Childhood Stroke Recovery
Stroke Podcast Episode 33 – Peter Dempsey is recovering from Aphasia after a Childhood Stroke when he was only four years of age.
According to aphasia.org Aphasia is described as “an impairment of language, affecting the production or comprehension of speech and the ability to read or write. Aphasia is always due to injury to the brain-most commonly from a stroke, particularly in older individuals. But brain injuries resulting in aphasia may also arise from head trauma, from brain tumors, or from infections.”
Childhood Stroke Facts
According to the Stroke Foundation in Australia,
- Stroke is among the top ten causes of death in childhood with the highest mortality in the first 12 months of life.
- The incidence (number of new cases per year) of stroke is around 2 per 100,000-population.2 • Approximately one third of all cases occur in children less than one year of age.
- Stroke affects between 1 in 2,300-5,000 newborns.4
- 50-85% of survivors of stroke will be left with long term problems which may include seizures, physical disability, speech or learning difficulties.
- 20-40% of children have recurrent strokes.
Go to strokefoundation.org.au to find out more.
As for Peter the stroke caused the entire right hand side of his body to be paralysed and limit his ability to move and communicate.
His childhood was challenged as he experienced bullying, the breakdown of his family unit, and became depressed & overweight to cope with the trauma of the stroke.
Today, Peter has been able to turn his experiences into a positive and now shares his inspirational & motivational story as a Professional Speaker to train mentor; coach & hundreds of people to live life powerfully no matter what mental obstacles are being faced or what challenges they are being dealt.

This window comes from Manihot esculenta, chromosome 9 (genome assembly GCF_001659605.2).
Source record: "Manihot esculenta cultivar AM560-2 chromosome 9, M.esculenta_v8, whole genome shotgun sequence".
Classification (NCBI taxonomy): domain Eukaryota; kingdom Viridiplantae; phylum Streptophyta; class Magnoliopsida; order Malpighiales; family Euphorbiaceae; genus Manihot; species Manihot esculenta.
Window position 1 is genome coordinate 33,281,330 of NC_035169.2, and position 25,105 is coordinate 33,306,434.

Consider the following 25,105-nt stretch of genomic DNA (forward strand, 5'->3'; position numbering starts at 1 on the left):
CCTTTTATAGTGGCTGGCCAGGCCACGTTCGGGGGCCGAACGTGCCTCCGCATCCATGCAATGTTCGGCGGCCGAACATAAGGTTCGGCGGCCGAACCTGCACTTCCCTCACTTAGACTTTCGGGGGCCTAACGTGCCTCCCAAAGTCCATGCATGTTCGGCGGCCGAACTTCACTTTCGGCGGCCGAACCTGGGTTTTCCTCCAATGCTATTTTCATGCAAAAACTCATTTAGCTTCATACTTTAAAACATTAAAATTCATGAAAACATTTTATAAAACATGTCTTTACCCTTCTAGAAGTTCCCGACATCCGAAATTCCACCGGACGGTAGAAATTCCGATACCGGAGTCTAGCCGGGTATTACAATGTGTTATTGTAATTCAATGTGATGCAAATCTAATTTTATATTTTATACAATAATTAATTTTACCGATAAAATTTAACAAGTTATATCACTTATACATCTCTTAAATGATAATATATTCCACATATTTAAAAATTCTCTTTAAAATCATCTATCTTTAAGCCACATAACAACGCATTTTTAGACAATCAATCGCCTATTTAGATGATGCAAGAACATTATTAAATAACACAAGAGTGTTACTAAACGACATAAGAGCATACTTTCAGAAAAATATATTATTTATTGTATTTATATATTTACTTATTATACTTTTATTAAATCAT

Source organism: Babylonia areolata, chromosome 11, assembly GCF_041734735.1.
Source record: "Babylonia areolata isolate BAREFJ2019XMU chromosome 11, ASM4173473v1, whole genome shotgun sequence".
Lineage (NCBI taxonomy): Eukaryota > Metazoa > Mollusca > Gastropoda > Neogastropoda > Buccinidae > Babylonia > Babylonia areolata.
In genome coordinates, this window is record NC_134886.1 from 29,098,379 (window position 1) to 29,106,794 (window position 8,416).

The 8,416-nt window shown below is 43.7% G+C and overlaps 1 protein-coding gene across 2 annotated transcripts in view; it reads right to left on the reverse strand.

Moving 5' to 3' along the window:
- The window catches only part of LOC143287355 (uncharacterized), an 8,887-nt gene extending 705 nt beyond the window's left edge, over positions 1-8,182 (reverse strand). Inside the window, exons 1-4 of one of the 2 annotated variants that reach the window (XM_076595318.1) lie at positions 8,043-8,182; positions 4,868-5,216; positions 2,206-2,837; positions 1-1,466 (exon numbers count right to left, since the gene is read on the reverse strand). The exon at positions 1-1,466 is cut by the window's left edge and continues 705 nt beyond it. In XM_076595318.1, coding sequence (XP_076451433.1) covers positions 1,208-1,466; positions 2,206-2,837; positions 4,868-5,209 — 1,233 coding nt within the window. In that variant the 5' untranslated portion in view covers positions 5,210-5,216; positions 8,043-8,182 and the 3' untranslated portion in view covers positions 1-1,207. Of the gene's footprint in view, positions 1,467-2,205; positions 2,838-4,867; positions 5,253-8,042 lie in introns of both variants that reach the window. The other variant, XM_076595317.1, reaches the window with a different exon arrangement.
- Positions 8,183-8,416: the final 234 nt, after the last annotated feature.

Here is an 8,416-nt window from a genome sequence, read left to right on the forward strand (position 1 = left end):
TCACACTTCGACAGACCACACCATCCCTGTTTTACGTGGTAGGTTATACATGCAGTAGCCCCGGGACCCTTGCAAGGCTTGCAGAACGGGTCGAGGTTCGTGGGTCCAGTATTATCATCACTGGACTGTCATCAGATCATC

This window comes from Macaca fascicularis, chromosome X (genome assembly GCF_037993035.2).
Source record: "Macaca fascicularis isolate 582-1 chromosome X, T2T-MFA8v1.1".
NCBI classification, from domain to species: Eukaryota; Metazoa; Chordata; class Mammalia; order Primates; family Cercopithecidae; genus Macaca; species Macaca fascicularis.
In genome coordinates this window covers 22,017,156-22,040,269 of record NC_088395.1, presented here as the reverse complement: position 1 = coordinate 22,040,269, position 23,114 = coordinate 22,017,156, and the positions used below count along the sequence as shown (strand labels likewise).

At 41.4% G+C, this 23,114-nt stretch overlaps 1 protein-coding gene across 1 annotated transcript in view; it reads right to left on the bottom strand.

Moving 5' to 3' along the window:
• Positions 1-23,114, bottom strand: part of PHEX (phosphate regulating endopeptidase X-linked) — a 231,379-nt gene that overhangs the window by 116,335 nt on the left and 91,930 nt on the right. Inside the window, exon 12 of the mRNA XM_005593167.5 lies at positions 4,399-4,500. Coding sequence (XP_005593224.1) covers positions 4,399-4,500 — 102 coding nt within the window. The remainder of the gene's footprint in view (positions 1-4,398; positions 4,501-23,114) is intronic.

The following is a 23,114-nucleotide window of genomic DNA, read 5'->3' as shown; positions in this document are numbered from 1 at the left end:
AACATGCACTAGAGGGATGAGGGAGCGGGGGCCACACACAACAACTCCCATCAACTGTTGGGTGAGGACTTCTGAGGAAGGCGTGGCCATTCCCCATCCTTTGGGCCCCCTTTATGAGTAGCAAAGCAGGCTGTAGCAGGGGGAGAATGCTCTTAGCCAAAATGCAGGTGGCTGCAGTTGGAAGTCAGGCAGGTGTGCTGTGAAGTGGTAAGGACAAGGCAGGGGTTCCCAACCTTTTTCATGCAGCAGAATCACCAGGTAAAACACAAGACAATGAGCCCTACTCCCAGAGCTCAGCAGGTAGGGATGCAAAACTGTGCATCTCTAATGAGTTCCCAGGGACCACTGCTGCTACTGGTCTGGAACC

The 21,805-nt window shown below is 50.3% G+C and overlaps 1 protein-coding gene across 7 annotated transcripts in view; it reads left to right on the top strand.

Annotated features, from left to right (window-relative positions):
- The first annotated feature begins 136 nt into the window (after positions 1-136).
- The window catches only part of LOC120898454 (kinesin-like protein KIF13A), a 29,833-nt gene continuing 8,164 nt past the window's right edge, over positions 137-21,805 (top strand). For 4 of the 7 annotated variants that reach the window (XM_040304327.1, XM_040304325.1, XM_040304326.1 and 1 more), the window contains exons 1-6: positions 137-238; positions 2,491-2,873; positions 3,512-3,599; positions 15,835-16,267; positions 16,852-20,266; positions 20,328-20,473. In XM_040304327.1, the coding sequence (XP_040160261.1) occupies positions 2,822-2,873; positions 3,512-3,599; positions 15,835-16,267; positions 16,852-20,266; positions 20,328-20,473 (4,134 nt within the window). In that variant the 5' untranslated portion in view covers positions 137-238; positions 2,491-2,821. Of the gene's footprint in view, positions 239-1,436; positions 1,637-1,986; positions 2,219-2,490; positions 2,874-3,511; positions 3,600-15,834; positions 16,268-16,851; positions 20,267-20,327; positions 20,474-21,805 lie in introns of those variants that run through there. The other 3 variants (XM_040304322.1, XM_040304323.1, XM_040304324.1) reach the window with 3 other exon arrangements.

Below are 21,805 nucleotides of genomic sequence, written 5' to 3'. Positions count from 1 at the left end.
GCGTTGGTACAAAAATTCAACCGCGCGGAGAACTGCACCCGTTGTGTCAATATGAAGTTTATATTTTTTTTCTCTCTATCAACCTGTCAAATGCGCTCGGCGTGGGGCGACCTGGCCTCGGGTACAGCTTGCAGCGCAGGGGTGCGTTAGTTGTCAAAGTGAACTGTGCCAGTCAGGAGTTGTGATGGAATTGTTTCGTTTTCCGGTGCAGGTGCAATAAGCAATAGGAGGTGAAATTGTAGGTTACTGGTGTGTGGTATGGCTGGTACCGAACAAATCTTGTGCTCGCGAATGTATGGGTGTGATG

Connect with Peter here – https://www.facebook.com/peter.dempsey1
02:59 Stroke at the age of 4
09:34 Overloaded senses
16:15 Being bullied at school
20:50 The bullied and the bully
27:25 Learning about neuroplasticity
31:47 Doctors say the worst case scenario
41:35 Realizing the improvements
46:50 How to reach Peter Dempsey
The transit lounge podcast moving you through life’s transit lounge and helping you go from where you are to where you’d rather be.
Good day everybody and welcome to another episode of the transit lounge podcast. If you are someone that you care about has experienced a stroke and has started the recovery, you’ll know what is scary and confusing time it can be. There are all these questions going through your mind like how long will it take for me to recover? Will I actually recover? What things should I avoid in case I make matters worse?
My doctors and therapists were always helpful in explaining things but obviously because I’ve never had a stroke before, I didn’t know what questions to ask. And so I worried a lot and missed out on doing things that could have sped up my recovery. If you’re finding yourself in that situation, stop worrying and head to the transitloungepodcast.com When you can download a guide that will help you.
It’s called seven questions to ask your doctor after stroke. These seven questions are the ones I wished I’d had asked when I experienced my stroke because they not only helped me better understand my condition, they helped me take a more active role in my recovery, head down to the website, the transitloungepodcast.com and download the guide It’s free.
Now, my guest today is Peter Dempsey, and Peter experienced a debilitating stroke at the age of four. The entire right hand side of his body had become paralyzed and it limited his ability to move and communicate. His childhood was challenged as he experienced bullying at school. And with the breakdown of his family unit, he became depressed and overweight to cope with the trauma of the stroke.